In this article, we focus on reconstruction of haplotypes where pedigrees are known and assumed to be reliable. In such populations, full genotypes can be missing in ancestral generations, for some or all individuals. This situation is especially frequent for species with long generation times, where older historical records have to be used. In wild mammal populations, the paternity of a litter might also be unknown or unsure. Inference of haplotypes in sib-ships with some or all parental genotype information missing has therefore been given more attention recently [2,3].
Our approach to resolving haplotypes and missing genotypes is based on repeated local analysis of focus individuals and their immediate ancestors, representing further relations by introducing a parametrization (called skewness) of phase in each marker. This can be contrasted against earlier models trying to create a global representation of the full pedigree . We have earlier described and demonstrated a less refined version of this approach with simulated datasets [5,6], with an underlying assumption that genotypes are static. We now extend the model by treating the genotypes themselves, previously defined as fixed and definite, as model parameters (sureness values) that can be optimized (fitted) based on the data. Using the model and a specifically adapted optimization algorithm, we demonstrate reconstruction of completely missing parental genotypes from offspring genotype data with high accuracy.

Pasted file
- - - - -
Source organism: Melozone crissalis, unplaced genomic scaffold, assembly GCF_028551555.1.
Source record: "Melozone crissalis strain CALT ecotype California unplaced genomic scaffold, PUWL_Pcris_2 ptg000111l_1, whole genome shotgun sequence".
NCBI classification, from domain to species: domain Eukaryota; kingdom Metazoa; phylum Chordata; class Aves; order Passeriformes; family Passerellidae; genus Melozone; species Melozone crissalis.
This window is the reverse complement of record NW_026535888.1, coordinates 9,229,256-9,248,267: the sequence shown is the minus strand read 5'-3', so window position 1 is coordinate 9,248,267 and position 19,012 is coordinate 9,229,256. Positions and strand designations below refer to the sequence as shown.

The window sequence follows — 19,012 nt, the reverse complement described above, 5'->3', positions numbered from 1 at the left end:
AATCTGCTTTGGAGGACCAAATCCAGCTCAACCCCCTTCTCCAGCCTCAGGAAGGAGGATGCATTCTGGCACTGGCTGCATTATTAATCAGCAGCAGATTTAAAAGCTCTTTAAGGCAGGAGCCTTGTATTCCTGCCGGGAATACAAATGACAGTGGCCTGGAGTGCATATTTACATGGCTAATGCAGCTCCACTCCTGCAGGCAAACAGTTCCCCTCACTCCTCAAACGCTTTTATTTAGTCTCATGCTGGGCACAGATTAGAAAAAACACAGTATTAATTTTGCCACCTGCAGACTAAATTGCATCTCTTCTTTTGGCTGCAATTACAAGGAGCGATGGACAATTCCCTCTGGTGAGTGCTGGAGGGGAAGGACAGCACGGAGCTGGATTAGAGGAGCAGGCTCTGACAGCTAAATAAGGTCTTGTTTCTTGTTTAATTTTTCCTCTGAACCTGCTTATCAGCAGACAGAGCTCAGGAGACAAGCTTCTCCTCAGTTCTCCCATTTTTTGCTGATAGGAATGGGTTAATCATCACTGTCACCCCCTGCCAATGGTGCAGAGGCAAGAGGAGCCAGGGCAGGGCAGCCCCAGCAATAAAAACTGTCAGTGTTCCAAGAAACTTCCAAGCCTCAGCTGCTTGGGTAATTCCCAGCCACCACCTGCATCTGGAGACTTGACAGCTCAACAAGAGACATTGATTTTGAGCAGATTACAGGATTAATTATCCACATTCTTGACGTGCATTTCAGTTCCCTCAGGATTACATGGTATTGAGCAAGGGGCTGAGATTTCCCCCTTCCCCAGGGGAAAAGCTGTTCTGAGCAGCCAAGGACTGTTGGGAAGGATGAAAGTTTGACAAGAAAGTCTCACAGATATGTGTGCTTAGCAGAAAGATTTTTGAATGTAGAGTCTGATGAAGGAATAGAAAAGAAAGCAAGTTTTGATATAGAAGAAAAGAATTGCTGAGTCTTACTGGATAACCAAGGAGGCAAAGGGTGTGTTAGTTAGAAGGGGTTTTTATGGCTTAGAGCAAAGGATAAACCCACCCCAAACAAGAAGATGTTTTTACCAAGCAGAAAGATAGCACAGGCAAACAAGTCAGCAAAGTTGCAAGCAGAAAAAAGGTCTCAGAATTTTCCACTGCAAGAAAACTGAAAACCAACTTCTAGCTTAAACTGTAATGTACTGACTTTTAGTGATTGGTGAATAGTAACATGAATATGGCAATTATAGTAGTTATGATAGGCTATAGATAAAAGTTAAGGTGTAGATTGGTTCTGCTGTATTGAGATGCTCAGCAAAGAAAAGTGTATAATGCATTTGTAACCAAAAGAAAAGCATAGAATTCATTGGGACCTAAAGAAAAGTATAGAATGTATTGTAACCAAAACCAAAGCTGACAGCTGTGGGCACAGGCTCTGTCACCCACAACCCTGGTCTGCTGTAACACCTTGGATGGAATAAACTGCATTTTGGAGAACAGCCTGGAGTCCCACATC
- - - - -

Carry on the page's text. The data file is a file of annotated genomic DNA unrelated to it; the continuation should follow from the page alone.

Our model is suitable for large families, a large number of generations and a large number of markers, making it a versatile tool in all contexts where the pedigrees are known and haplotypes or inference of missing genotypes would be useful. Our methods are also applicable to any pattern of missing ancestral genotype data, e.g. only one parent genotyped, only a subset of microsatellites genotyped or completely missing genotype data for both parents, allowing higher accuracy and new types of analysis to be performed on a wide set of experimental datasets.
Our model is a specialized Hidden Markov Model (HMM). In general, an HMM is defined by its states and transitions between states . The use of HMMs for tracing haplotypes has a long history. In fact, certain aspects of the approach presented here are shared with the original presentation of MAPMAKER  (the Lander-Green algorithm). Efficient implementations of related models have also previously been made with the explicit goal of extracting haplotypes from genotype data [4,9]. However, many descriptions either describe only the model without attention to important algorithmic aspects in their implementation, or do not clearly separate computational details from the mathematical representation of the statistical models.